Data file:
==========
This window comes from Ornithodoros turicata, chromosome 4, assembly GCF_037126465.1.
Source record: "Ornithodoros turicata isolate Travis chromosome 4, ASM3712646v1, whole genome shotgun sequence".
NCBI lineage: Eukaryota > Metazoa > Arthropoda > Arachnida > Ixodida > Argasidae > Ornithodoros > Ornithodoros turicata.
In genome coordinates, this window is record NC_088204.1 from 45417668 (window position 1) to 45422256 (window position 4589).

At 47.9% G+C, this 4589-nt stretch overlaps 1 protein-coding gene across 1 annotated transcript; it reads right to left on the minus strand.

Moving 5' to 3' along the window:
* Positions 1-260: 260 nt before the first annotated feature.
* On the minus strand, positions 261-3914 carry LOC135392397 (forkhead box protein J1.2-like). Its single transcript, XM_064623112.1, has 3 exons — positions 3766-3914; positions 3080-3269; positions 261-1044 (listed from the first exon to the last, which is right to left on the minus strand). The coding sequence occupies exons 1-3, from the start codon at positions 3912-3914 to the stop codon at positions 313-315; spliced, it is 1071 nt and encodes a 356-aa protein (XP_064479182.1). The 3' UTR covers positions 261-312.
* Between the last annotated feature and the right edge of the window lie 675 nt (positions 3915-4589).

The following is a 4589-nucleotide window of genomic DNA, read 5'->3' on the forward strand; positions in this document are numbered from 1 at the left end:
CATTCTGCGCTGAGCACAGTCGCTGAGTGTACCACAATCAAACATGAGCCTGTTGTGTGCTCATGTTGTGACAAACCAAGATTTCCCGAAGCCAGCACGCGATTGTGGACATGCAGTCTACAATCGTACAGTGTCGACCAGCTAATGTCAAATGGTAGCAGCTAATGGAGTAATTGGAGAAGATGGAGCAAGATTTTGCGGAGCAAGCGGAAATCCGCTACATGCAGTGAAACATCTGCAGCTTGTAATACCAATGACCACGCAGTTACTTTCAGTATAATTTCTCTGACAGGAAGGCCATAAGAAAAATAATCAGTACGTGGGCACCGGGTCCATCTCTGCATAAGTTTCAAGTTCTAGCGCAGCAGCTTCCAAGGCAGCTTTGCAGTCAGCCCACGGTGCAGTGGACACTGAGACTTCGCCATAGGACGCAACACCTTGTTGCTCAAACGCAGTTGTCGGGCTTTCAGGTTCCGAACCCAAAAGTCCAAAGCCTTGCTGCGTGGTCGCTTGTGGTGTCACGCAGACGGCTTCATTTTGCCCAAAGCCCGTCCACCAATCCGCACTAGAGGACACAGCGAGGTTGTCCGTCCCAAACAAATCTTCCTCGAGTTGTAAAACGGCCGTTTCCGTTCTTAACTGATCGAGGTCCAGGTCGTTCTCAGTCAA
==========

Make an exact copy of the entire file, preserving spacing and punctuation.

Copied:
This window comes from Ornithodoros turicata, chromosome 4, assembly GCF_037126465.1.
Source record: "Ornithodoros turicata isolate Travis chromosome 4, ASM3712646v1, whole genome shotgun sequence".
NCBI lineage: Eukaryota > Metazoa > Arthropoda > Arachnida > Ixodida > Argasidae > Ornithodoros > Ornithodoros turicata.
In genome coordinates, this window is record NC_088204.1 from 45417668 (window position 1) to 45422256 (window position 4589).

At 47.9% G+C, this 4589-nt stretch overlaps 1 protein-coding gene across 1 annotated transcript; it reads right to left on the minus strand.

Moving 5' to 3' along the window:
* Positions 1-260: 260 nt before the first annotated feature.
* On the minus strand, positions 261-3914 carry LOC135392397 (forkhead box protein J1.2-like). Its single transcript, XM_064623112.1, has 3 exons — positions 3766-3914; positions 3080-3269; positions 261-1044 (listed from the first exon to the last, which is right to left on the minus strand). The coding sequence occupies exons 1-3, from the start codon at positions 3912-3914 to the stop codon at positions 313-315; spliced, it is 1071 nt and encodes a 356-aa protein (XP_064479182.1). The 3' UTR covers positions 261-312.
* Between the last annotated feature and the right edge of the window lie 675 nt (positions 3915-4589).

The following is a 4589-nucleotide window of genomic DNA, read 5'->3' on the forward strand; positions in this document are numbered from 1 at the left end:
CATTCTGCGCTGAGCACAGTCGCTGAGTGTACCACAATCAAACATGAGCCTGTTGTGTGCTCATGTTGTGACAAACCAAGATTTCCCGAAGCCAGCACGCGATTGTGGACATGCAGTCTACAATCGTACAGTGTCGACCAGCTAATGTCAAATGGTAGCAGCTAATGGAGTAATTGGAGAAGATGGAGCAAGATTTTGCGGAGCAAGCGGAAATCCGCTACATGCAGTGAAACATCTGCAGCTTGTAATACCAATGACCACGCAGTTACTTTCAGTATAATTTCTCTGACAGGAAGGCCATAAGAAAAATAATCAGTACGTGGGCACCGGGTCCATCTCTGCATAAGTTTCAAGTTCTAGCGCAGCAGCTTCCAAGGCAGCTTTGCAGTCAGCCCACGGTGCAGTGGACACTGAGACTTCGCCATAGGACGCAACACCTTGTTGCTCAAACGCAGTTGTCGGGCTTTCAGGTTCCGAACCCAAAAGTCCAAAGCCTTGCTGCGTGGTCGCTTGTGGTGTCACGCAGACGGCTTCATTTTGCCCAAAGCCCGTCCACCAATCCGCACTAGAGGACACAGCGAGGTTGTCCGTCCCAAACAAATCTTCCTCGAGTTGTAAAACGGCCGTTTCCGTTCTTAACTGATCGAGGTCCAGGTCGTTCTCAGTCAA